How To Use Abstractions To Implement Platform Specific Functionality In Xamarin.Forms

In this article, we will learn how to use abstractions to implement platform specific functionality in our Xamarin forms shared code. Therefore, Xamarin forms have some useful APIs but they do not expose everything from the platform. In fact, it's very likely that there will be some feature, which you need to use, which is not available to your shared code. For these cases, we have to put a little architectural thought into our Application. We want to use the APIs that are available in the platform specific project but somehow invoke them from our shared code.

xamarin

As an example, consider dialing the phone. All three platforms have support for this feature but each accomplishes it differently. To fully control it, we would want to write the code uniquely per platform. Let’s explore what Xamarin forms has to offer here. The platform features do not expose those Xamarin forms, which can be used but will require some architectural design.

xamarin

First, you want to create some form of abstractions, which might be an interface or base class, which is something to represent the feature that you want to use in your shared code. The best practice is to build an abstraction implemented by the target platform, which defines the platform specific functionality. Here, we define an IDialer interface, which describes how our code will dial the phone on each platform. In each platform specific projects, we'll implement that the interface uses the platform specific API, which is available to us in those projects. Our shared code will always use the interface, which means it's not tied directly to the implementation or platform-specific code projects implement the shared Dialer interface, using the platform specific API to locate the implementation. We can use a variety of techniques often. It's either a variation of the Service locator design pattern or Dependency Injection design pattern. It really does not matter how you bind to the implementation; the key thing is the separation being used here when creating your own abstraction. You can of course introduce your own locator object or provide a singleton property, which your platform-specific code assigns.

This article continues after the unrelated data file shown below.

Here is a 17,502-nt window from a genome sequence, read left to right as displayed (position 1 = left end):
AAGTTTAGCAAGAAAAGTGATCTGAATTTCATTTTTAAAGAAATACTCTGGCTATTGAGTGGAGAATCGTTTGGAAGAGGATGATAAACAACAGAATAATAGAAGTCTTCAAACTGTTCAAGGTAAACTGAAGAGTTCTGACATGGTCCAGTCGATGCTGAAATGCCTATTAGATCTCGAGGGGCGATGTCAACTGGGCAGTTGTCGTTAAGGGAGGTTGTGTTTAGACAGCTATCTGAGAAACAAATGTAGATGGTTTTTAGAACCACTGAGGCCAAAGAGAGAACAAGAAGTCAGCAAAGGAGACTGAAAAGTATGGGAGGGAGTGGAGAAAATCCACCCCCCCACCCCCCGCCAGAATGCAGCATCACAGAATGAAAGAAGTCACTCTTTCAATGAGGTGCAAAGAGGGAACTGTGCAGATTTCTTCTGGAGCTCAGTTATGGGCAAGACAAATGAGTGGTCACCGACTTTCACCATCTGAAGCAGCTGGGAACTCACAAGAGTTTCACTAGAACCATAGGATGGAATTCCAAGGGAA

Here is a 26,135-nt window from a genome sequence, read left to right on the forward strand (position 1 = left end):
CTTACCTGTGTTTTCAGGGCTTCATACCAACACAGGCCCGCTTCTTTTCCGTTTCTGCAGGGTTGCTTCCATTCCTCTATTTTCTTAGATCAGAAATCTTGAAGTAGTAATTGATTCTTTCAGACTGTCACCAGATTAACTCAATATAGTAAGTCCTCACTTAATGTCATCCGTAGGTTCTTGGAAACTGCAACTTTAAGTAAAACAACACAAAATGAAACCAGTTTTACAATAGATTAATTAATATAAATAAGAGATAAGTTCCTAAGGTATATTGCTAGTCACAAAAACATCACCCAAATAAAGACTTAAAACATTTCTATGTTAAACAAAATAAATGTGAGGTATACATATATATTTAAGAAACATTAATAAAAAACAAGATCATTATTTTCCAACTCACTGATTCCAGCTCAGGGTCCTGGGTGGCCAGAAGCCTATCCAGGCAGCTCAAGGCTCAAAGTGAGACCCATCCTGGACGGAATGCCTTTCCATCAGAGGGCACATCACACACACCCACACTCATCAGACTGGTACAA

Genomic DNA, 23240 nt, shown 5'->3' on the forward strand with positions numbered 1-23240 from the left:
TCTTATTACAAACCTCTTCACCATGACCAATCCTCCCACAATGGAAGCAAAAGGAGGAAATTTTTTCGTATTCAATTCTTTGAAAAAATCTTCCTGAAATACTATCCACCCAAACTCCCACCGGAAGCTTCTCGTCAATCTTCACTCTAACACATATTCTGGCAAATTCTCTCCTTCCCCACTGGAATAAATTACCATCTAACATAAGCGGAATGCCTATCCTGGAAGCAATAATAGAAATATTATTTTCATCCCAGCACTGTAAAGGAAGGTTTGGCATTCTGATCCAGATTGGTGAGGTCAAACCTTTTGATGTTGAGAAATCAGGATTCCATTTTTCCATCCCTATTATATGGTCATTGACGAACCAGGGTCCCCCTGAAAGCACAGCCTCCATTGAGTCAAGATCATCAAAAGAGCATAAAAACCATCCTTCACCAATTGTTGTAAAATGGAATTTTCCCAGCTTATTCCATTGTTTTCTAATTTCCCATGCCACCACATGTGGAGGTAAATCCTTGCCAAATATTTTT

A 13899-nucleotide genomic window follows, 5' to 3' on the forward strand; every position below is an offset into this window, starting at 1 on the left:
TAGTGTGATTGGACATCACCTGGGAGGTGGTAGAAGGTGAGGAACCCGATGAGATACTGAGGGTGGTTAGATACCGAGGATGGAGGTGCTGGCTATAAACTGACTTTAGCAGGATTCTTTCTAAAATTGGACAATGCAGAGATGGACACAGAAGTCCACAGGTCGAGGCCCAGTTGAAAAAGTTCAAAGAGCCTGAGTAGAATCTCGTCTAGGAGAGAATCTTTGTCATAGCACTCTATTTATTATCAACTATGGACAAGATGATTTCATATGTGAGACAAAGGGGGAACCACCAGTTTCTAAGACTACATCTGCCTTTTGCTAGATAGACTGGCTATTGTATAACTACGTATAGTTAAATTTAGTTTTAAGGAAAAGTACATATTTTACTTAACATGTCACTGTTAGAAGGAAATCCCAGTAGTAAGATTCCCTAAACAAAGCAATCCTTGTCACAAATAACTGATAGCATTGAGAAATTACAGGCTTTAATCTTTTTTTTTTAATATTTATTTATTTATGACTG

Alternatively, Xamarin forms has two built-in mechanisms.

xamarin

The first is a generalized messaging Service called Messaging Center, which has a publish/subscribe event system. You can send the messages from anywhere in your shared code and have some handler likely in each of the platform libraries to receive the message and then process it in the platform specific way. This is exactly what page does when creating the alerts and the action sheets.

The second way is to use a Dependency Service API. This is specifically designed to locate and bind the interfaces or the abstract classes to the implementations.
xamarin

When using the dependency Service, the first step is to define our abstraction. The IDialer interface in this case must be in our shared code since all the parties need to know about this class or an interface.
xamarin

Next, we will implement the abstraction in each of our platform specific projects. Here, we define it for an iOS but we would also want to do an implementation in an Android and UWP projects. Notice that it does not need to be public; the external users won't know about the class directly. They will only reference it by the abstraction.
xamarin

In each of the platforms, specific projects will let the Dependency Service know about our implementation, using the dependency attribute. This is declared at the assembly level, as you can see here and identifies the implementation, which is then registered with the Dependency Service Xamarin forms. You can also use a new register method to add specific instances or types to the Dependency Service. There is a feature, which allows you to make runtime decisions about the implementation of the Service or to instantiate a Service implementation with the parameterised constructor.
xamarin

Finally, anywhere in your app; you can request the abstraction from the Dependency Service. It will return the first registered class, which implements the specific interface or derives from the specified base class. If no classes are found, null is returned; which means that you can implement a Service for one platform but leave it off for another; if it's not possible to implement or it's optional.